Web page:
Unsung heroes in natural disasters share expertise
Geotechnical engineers and scientists are the unsung heroes of protecting New Zealanders, their properties and infrastructure from natural hazards, including earthquakes and landslides.
Most New Zealanders may have little awareness of geotechnical engineers and scientists, but their work plays a critical role in keeping people and property safe on these Shaky Isles.
This week, more than 250 scientists and engineers are meeting in Dunedin to share specialist knowledge on landslides, liquefaction and how soil conditions affect the performance of buildings in earthquakes, heavy rain and other natural events.
“Getting all these experts together in one place sharing their particular expertise is absolutely vital in creating safer, more resilient buildings and infrastructure,” says chair of the New Zealand Geotechnical Society Ross Roberts.
Ross says since the Christchurch earthquakes, most New Zealanders have a much better understanding that even the strongest house can be severely damaged if the land underneath is prone to liquefaction or any other land damage.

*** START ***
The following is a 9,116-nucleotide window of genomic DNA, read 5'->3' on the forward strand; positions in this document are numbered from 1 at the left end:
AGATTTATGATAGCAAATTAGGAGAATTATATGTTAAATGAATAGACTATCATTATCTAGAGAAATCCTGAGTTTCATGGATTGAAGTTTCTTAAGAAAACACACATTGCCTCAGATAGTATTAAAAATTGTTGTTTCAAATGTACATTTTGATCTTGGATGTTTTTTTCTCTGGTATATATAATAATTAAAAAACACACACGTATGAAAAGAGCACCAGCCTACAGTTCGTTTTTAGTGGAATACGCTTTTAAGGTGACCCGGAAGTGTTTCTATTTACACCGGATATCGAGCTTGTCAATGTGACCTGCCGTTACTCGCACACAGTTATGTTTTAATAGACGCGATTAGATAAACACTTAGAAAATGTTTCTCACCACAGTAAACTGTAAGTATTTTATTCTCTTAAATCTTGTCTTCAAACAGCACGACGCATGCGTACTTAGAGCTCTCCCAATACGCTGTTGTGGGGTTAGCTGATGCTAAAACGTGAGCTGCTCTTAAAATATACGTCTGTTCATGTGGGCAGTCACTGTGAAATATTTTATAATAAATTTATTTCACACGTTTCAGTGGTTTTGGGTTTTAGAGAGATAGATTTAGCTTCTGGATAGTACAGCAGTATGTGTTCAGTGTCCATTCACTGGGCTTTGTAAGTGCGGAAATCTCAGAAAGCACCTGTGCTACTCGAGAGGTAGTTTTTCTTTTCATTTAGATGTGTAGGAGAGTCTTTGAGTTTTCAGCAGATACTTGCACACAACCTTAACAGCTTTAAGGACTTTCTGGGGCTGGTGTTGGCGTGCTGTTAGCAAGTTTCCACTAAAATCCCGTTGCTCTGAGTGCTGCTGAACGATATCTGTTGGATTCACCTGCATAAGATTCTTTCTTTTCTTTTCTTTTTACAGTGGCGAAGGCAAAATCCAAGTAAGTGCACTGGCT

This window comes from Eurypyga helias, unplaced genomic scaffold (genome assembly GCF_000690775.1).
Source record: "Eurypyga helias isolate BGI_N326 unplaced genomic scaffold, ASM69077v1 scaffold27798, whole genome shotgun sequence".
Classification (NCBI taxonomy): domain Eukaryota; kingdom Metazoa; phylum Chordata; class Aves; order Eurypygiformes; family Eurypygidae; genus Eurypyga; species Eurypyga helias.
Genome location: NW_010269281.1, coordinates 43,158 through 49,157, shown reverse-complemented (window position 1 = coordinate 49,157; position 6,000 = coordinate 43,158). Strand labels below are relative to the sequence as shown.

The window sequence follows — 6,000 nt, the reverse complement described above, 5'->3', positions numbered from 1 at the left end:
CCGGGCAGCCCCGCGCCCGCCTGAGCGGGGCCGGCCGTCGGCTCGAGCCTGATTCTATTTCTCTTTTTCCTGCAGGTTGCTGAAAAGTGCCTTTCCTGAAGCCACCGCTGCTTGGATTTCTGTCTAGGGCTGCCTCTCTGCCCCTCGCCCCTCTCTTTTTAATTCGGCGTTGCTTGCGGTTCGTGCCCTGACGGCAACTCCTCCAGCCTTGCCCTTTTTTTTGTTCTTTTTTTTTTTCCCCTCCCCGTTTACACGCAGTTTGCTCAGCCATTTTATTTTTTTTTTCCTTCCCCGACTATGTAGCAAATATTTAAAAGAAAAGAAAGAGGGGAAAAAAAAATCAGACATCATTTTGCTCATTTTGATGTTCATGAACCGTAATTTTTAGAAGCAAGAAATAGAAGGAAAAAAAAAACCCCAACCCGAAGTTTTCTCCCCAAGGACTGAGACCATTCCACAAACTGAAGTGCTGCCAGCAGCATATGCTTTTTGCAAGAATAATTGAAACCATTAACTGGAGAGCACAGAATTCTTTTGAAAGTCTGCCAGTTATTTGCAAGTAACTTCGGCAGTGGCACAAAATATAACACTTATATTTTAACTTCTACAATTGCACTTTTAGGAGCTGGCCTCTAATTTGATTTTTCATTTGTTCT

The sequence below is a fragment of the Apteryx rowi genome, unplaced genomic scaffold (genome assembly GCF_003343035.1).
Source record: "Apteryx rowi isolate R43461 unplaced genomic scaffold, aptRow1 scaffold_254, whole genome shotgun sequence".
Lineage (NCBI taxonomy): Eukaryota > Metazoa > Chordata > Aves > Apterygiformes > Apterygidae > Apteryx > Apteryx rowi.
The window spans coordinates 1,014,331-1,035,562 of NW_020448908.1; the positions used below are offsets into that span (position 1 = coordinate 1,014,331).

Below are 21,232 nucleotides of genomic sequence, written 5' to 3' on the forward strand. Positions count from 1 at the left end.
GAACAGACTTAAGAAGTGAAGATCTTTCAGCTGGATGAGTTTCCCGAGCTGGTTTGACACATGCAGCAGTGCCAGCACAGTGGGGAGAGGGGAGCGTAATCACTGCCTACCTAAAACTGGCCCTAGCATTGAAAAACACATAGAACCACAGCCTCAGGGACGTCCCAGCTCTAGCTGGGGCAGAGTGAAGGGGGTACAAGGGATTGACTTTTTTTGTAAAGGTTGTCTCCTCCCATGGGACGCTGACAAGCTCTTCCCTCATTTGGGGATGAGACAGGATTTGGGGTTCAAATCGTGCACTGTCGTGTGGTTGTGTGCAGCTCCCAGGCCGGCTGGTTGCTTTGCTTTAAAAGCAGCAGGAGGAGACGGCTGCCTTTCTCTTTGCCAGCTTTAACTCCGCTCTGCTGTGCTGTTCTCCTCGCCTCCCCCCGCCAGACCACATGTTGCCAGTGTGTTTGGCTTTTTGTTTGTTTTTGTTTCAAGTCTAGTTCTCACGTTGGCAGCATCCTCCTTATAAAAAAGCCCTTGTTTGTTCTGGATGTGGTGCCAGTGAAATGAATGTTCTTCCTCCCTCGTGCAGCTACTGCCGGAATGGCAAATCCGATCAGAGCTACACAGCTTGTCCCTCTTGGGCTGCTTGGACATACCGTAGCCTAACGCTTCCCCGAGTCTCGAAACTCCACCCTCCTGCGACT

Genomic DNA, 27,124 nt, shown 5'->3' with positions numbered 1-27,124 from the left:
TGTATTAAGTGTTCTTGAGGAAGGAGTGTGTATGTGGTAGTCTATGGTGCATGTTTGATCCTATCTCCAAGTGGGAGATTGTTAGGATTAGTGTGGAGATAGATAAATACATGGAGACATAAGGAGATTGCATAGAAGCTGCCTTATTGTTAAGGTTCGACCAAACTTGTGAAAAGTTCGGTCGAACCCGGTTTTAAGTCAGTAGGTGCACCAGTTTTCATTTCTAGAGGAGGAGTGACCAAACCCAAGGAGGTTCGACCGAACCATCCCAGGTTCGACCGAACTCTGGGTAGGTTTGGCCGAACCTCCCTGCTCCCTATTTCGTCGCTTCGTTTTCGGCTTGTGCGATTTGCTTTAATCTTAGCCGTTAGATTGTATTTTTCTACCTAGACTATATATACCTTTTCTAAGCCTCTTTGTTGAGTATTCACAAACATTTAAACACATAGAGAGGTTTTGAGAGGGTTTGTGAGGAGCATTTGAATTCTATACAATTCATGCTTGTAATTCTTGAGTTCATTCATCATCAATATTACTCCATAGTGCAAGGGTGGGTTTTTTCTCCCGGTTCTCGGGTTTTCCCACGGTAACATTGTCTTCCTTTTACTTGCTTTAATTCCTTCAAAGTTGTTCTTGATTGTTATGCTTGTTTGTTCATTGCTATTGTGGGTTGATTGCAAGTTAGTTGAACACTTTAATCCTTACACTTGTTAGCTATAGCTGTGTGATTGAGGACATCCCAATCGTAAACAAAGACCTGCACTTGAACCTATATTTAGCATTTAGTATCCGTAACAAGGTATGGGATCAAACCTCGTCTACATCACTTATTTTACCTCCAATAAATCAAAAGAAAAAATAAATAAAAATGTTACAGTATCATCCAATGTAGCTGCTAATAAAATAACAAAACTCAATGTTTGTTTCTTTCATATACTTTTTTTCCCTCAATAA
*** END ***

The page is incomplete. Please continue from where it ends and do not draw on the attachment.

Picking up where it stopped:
“What we do is look at the soil and rock that buildings, roads and pipes sit on and go through,” he explains. “ ’Geotechs’ as we are known, assess if the ground is suitable to build on in specific areas, and then design engineering solutions to address any potential weaknesses in the soil.”
Ross says people in Dunedin will be very aware of these risks after a 2018 landslip forced families in St Clair to leave their homes.
EQC’s chief resilience and research officer, Dr Jo Horrocks, says a good understanding of the ground beneath buildings is essential to ensure New Zealanders are living in strong homes.
“And this is why EQC has been keen to come on board as a major sponsor of this year’s New Zealand Geotechnical Society conference Good Grounds for the Future,” says Dr Horrocks, who will be chairing a conference session.
“The three key things we always want to know are what’s happening in the ground, the type of foundations we put in it, and the structures we build on it. Geotechnical engineers and scientists are the experts at knowing what the ground is like, how it will behave under stress like an earthquake, and how it is likely to affect building foundations in it and on it.”
As well as hearing from New Zealand’s leaders in the field, international guest speakers will be presenting via video link.
The Dunedin community are invited to join the conference for a free open lecture about New Zealand’s natural hazard risk, and the opportunities there are to become more resilient as cities change and grow.
The lecture by Dr Hugh Cowan, will be on Thursday, March 25, 4.30-5.30pm at the Dunedin Centre 1 Harrop Street.
Dr Cowan has long involvement in understanding and managing natural hazard risk, including establishment of New Zealand's geological hazard monitoring system "GeoNet".